The keynote speaker, Dr. Bruce Chernoff, CEO of the SCAN Foundation and Chair of the Federal Commission on Long-Term Care, said that we should be thinking not just about disease but about function. “Diseases only gets you half way there. Function is about the quality of life. It’s about how we help our older, valued, community and family members be fully connected. That’s actually a good thing for the medical system.”
Dr. Chernof said that 70 per cent of those over 65 will need some form of long-term services and support and will need it for an average of three years. “This is going to happen to all of us. It’s going to be part of our lives. Most of us are going to need a little bit of help at some point in our lives. We should be working on a solution and the solution is going to be based in the community.”
Dr. Paul Tang, who directs the Druker Center for Health Systems Innovation, focusing on disruptive innovations, told the audience, “the traditional role of health care organizations serving only as sick-care providers ignores the important opportunity to sustain the social and mental wellbeing of seniors. For example, loneliness – perceived social isolation – not only impacts seniors’ feeling of wellbeing, it leads to higher death and disability rates, compared to those who are not lonely.” He cited evidence that seniors who are lonely have a 45% increased mortality rate at 6 years compared to seniors who are not lonely and they have twice the rate of loss of ability to perform normal activities of daily living. Tang said, “PAMF is developing a system we call linkAges to rebuild communities and redefine how seniors age in America. We’re taking a disruptive-solution approach, addressing those social determinants of health that are outside the traditional medical delivery by creating a broad, community-based model to support successful aging in community.”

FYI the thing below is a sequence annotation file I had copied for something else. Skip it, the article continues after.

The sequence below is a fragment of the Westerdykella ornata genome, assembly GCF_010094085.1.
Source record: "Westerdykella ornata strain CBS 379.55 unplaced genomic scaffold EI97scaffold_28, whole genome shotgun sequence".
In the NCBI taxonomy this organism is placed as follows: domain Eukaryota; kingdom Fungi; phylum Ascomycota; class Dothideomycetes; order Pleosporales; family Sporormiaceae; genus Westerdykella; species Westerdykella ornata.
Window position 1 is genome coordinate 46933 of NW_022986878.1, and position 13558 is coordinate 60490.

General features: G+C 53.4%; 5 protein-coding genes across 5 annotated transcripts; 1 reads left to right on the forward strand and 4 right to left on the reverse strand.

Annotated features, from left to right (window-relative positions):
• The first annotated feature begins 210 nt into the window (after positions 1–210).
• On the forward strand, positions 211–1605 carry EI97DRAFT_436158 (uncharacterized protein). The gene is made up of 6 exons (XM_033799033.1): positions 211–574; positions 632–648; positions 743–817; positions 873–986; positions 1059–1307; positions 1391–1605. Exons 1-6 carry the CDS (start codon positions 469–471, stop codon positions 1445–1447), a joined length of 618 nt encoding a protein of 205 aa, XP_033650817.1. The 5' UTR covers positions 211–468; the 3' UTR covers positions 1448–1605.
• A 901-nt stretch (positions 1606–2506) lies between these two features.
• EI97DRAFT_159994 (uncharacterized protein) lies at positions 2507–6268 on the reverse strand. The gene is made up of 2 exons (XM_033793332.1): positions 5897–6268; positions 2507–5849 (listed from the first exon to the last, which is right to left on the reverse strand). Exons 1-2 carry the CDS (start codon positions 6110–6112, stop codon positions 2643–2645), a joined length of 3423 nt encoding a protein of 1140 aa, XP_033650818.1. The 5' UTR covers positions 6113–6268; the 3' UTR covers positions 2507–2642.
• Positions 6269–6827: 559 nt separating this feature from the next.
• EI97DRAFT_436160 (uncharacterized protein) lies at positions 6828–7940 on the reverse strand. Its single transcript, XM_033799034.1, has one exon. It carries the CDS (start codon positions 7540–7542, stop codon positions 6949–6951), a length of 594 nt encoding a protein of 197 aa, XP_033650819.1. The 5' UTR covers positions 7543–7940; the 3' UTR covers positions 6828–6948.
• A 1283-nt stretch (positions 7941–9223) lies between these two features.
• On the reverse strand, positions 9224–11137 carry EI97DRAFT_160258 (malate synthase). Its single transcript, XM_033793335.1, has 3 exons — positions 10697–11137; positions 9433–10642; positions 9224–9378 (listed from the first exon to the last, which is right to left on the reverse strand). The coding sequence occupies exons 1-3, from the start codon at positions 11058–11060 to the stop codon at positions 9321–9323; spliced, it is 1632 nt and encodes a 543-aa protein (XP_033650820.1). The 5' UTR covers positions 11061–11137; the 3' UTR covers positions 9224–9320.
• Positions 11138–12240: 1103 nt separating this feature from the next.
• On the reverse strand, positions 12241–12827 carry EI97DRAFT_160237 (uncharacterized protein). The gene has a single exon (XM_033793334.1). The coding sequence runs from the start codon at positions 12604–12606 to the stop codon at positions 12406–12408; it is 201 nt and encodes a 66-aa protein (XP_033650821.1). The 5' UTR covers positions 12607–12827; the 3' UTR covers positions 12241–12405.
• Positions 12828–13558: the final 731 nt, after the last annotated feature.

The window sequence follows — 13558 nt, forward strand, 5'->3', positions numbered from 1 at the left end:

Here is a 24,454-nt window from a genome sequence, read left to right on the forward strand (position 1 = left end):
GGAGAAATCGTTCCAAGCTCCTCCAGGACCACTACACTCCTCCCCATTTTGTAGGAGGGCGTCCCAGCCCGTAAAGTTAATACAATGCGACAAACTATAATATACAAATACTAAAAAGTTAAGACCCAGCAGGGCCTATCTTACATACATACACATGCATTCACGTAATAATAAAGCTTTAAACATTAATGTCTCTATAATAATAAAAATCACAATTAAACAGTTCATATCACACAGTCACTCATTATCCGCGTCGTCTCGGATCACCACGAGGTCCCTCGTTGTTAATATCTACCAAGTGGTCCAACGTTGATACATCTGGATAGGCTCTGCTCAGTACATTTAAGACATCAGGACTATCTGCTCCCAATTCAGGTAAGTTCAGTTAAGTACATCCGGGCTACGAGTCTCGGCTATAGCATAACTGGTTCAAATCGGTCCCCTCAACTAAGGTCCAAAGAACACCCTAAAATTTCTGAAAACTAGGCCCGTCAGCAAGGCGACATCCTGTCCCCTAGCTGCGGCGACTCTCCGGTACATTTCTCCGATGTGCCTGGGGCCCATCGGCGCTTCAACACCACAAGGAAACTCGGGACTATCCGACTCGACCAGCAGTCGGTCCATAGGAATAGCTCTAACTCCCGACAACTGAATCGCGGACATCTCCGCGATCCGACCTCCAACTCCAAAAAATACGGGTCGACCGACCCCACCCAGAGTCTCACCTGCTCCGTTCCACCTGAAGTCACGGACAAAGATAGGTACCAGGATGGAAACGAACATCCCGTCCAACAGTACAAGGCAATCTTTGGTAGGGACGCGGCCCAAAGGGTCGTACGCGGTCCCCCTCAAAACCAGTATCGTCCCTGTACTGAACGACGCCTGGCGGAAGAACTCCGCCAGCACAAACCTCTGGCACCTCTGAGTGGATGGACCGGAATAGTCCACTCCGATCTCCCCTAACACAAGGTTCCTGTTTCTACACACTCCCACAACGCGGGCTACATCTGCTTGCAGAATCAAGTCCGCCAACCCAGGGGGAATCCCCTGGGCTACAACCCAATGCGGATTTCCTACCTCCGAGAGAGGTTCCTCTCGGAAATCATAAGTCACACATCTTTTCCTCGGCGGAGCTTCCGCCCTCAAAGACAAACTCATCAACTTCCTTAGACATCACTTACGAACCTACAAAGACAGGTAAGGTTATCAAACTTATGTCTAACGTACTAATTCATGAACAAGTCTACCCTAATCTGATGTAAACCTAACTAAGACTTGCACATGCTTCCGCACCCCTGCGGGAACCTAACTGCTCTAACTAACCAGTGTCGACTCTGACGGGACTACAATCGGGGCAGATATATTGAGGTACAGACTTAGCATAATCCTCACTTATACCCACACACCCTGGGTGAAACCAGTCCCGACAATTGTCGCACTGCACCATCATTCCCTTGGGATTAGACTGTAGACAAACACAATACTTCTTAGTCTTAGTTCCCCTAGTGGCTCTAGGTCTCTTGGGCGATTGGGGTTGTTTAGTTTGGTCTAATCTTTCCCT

In an unprecedented commitment by a large health system, PAMF, one of the region’s largest providers of primary and specialty care, has partnered with 17 local nonprofits, neighborhood associations, faith-based organizations, and businesses to offer a community-based response to address non-medical determinants of health and support successful aging. Earlier this year, the linkAges pilot was introduced in the city of Mountain View, CA, which was chosen because it is home to a population of diverse ethnicities and incomes, active partner agencies, a supportive City Council, strong neighborhoods, active faith-based organizations, and a significant senior population. PAMF will be expanding the geographic scope of linkAges in surrounding areas in 2014.